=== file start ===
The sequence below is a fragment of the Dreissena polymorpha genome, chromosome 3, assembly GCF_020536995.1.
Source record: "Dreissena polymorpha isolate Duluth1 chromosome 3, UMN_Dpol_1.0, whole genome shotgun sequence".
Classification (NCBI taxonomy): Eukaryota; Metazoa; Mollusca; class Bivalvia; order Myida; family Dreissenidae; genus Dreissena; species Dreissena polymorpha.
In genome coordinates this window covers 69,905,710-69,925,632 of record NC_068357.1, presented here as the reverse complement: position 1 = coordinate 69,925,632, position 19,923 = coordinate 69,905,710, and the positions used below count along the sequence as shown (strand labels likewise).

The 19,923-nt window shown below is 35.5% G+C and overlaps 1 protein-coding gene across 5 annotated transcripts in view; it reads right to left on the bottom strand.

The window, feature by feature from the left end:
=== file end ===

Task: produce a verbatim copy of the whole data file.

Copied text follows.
The sequence below is a fragment of the Dreissena polymorpha genome, chromosome 3, assembly GCF_020536995.1.
Source record: "Dreissena polymorpha isolate Duluth1 chromosome 3, UMN_Dpol_1.0, whole genome shotgun sequence".
Classification (NCBI taxonomy): Eukaryota; Metazoa; Mollusca; class Bivalvia; order Myida; family Dreissenidae; genus Dreissena; species Dreissena polymorpha.
In genome coordinates this window covers 69,905,710-69,925,632 of record NC_068357.1, presented here as the reverse complement: position 1 = coordinate 69,925,632, position 19,923 = coordinate 69,905,710, and the positions used below count along the sequence as shown (strand labels likewise).

The 19,923-nt window shown below is 35.5% G+C and overlaps 1 protein-coding gene across 5 annotated transcripts in view; it reads right to left on the bottom strand.

The window, feature by feature from the left end: